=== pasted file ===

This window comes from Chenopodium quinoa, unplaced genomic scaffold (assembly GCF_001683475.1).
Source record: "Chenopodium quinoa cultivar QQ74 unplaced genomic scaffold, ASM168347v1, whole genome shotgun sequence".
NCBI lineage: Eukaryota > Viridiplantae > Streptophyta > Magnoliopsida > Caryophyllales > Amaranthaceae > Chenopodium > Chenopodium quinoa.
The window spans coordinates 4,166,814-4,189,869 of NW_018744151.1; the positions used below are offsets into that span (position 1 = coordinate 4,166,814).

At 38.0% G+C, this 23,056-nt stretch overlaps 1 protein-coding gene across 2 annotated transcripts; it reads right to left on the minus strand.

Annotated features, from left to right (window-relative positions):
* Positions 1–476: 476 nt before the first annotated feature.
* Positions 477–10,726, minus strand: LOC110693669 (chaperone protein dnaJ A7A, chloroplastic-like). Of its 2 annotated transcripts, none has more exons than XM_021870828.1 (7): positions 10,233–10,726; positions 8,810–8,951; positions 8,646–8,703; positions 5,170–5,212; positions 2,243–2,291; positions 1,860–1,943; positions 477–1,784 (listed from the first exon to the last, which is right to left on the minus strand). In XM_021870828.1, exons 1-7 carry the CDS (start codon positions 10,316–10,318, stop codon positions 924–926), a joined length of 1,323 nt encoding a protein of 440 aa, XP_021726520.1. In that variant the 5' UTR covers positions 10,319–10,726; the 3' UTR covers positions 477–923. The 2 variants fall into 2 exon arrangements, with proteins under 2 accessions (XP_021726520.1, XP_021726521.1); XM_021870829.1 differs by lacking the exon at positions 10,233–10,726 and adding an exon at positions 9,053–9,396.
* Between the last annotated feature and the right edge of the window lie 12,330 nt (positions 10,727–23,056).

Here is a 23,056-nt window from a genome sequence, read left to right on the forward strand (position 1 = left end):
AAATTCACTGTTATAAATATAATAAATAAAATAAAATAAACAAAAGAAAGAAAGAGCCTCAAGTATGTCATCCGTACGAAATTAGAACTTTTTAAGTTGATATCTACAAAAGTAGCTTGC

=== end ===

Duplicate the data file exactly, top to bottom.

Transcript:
This window comes from Chenopodium quinoa, unplaced genomic scaffold (assembly GCF_001683475.1).
Source record: "Chenopodium quinoa cultivar QQ74 unplaced genomic scaffold, ASM168347v1, whole genome shotgun sequence".
NCBI lineage: Eukaryota > Viridiplantae > Streptophyta > Magnoliopsida > Caryophyllales > Amaranthaceae > Chenopodium > Chenopodium quinoa.
The window spans coordinates 4,166,814-4,189,869 of NW_018744151.1; the positions used below are offsets into that span (position 1 = coordinate 4,166,814).

At 38.0% G+C, this 23,056-nt stretch overlaps 1 protein-coding gene across 2 annotated transcripts; it reads right to left on the minus strand.

Annotated features, from left to right (window-relative positions):
* Positions 1–476: 476 nt before the first annotated feature.
* Positions 477–10,726, minus strand: LOC110693669 (chaperone protein dnaJ A7A, chloroplastic-like). Of its 2 annotated transcripts, none has more exons than XM_021870828.1 (7): positions 10,233–10,726; positions 8,810–8,951; positions 8,646–8,703; positions 5,170–5,212; positions 2,243–2,291; positions 1,860–1,943; positions 477–1,784 (listed from the first exon to the last, which is right to left on the minus strand). In XM_021870828.1, exons 1-7 carry the CDS (start codon positions 10,316–10,318, stop codon positions 924–926), a joined length of 1,323 nt encoding a protein of 440 aa, XP_021726520.1. In that variant the 5' UTR covers positions 10,319–10,726; the 3' UTR covers positions 477–923. The 2 variants fall into 2 exon arrangements, with proteins under 2 accessions (XP_021726520.1, XP_021726521.1); XM_021870829.1 differs by lacking the exon at positions 10,233–10,726 and adding an exon at positions 9,053–9,396.
* Between the last annotated feature and the right edge of the window lie 12,330 nt (positions 10,727–23,056).

Here is a 23,056-nt window from a genome sequence, read left to right on the forward strand (position 1 = left end):
AAATTCACTGTTATAAATATAATAAATAAAATAAAATAAACAAAAGAAAGAAAGAGCCTCAAGTATGTCATCCGTACGAAATTAGAACTTTTTAAGTTGATATCTACAAAAGTAGCTTGC